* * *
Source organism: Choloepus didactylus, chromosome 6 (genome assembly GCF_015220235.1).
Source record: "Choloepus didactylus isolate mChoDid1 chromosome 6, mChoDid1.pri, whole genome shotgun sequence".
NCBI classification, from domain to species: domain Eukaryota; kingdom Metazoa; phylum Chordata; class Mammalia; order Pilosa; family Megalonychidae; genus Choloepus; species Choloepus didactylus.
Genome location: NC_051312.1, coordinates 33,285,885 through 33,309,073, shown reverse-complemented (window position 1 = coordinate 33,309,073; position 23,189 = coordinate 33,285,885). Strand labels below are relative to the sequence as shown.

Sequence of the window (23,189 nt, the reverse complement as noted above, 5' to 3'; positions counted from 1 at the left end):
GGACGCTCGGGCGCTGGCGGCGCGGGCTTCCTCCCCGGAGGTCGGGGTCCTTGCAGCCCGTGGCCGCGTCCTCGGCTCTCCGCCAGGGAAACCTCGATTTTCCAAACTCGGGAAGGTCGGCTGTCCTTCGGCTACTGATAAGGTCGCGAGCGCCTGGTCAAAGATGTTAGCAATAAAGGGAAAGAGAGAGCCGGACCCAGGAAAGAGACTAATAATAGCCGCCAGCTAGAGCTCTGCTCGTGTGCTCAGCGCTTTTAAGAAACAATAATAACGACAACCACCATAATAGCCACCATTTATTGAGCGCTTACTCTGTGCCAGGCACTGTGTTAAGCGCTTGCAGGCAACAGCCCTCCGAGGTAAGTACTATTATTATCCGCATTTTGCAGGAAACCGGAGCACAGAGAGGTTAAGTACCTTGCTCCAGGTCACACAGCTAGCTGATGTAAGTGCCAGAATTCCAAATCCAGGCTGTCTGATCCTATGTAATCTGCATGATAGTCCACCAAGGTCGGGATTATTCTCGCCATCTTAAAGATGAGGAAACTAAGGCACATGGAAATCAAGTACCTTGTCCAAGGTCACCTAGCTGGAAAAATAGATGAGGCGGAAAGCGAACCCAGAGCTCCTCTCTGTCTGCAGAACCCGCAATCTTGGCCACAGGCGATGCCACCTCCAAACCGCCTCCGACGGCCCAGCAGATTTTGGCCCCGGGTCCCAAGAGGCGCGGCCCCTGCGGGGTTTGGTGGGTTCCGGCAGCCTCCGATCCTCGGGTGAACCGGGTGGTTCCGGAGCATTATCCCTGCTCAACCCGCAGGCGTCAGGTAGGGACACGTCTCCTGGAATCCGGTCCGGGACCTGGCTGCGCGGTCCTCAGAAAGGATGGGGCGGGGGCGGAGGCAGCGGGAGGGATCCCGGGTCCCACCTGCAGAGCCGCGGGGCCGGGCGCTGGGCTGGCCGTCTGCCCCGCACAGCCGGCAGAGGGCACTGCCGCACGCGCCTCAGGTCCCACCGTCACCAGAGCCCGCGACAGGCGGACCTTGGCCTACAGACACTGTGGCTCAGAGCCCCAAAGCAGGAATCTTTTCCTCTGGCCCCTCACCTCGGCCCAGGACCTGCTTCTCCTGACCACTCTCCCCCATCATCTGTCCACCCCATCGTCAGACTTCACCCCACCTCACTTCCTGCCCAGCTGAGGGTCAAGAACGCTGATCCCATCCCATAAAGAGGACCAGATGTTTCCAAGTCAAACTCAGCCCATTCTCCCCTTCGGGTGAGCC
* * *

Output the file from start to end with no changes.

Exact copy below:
Source organism: Choloepus didactylus, chromosome 6 (genome assembly GCF_015220235.1).
Source record: "Choloepus didactylus isolate mChoDid1 chromosome 6, mChoDid1.pri, whole genome shotgun sequence".
NCBI classification, from domain to species: domain Eukaryota; kingdom Metazoa; phylum Chordata; class Mammalia; order Pilosa; family Megalonychidae; genus Choloepus; species Choloepus didactylus.
Genome location: NC_051312.1, coordinates 33,285,885 through 33,309,073, shown reverse-complemented (window position 1 = coordinate 33,309,073; position 23,189 = coordinate 33,285,885). Strand labels below are relative to the sequence as shown.

Sequence of the window (23,189 nt, the reverse complement as noted above, 5' to 3'; positions counted from 1 at the left end):
GGACGCTCGGGCGCTGGCGGCGCGGGCTTCCTCCCCGGAGGTCGGGGTCCTTGCAGCCCGTGGCCGCGTCCTCGGCTCTCCGCCAGGGAAACCTCGATTTTCCAAACTCGGGAAGGTCGGCTGTCCTTCGGCTACTGATAAGGTCGCGAGCGCCTGGTCAAAGATGTTAGCAATAAAGGGAAAGAGAGAGCCGGACCCAGGAAAGAGACTAATAATAGCCGCCAGCTAGAGCTCTGCTCGTGTGCTCAGCGCTTTTAAGAAACAATAATAACGACAACCACCATAATAGCCACCATTTATTGAGCGCTTACTCTGTGCCAGGCACTGTGTTAAGCGCTTGCAGGCAACAGCCCTCCGAGGTAAGTACTATTATTATCCGCATTTTGCAGGAAACCGGAGCACAGAGAGGTTAAGTACCTTGCTCCAGGTCACACAGCTAGCTGATGTAAGTGCCAGAATTCCAAATCCAGGCTGTCTGATCCTATGTAATCTGCATGATAGTCCACCAAGGTCGGGATTATTCTCGCCATCTTAAAGATGAGGAAACTAAGGCACATGGAAATCAAGTACCTTGTCCAAGGTCACCTAGCTGGAAAAATAGATGAGGCGGAAAGCGAACCCAGAGCTCCTCTCTGTCTGCAGAACCCGCAATCTTGGCCACAGGCGATGCCACCTCCAAACCGCCTCCGACGGCCCAGCAGATTTTGGCCCCGGGTCCCAAGAGGCGCGGCCCCTGCGGGGTTTGGTGGGTTCCGGCAGCCTCCGATCCTCGGGTGAACCGGGTGGTTCCGGAGCATTATCCCTGCTCAACCCGCAGGCGTCAGGTAGGGACACGTCTCCTGGAATCCGGTCCGGGACCTGGCTGCGCGGTCCTCAGAAAGGATGGGGCGGGGGCGGAGGCAGCGGGAGGGATCCCGGGTCCCACCTGCAGAGCCGCGGGGCCGGGCGCTGGGCTGGCCGTCTGCCCCGCACAGCCGGCAGAGGGCACTGCCGCACGCGCCTCAGGTCCCACCGTCACCAGAGCCCGCGACAGGCGGACCTTGGCCTACAGACACTGTGGCTCAGAGCCCCAAAGCAGGAATCTTTTCCTCTGGCCCCTCACCTCGGCCCAGGACCTGCTTCTCCTGACCACTCTCCCCCATCATCTGTCCACCCCATCGTCAGACTTCACCCCACCTCACTTCCTGCCCAGCTGAGGGTCAAGAACGCTGATCCCATCCCATAAAGAGGACCAGATGTTTCCAAGTCAAACTCAGCCCATTCTCCCCTTCGGGTGAGCC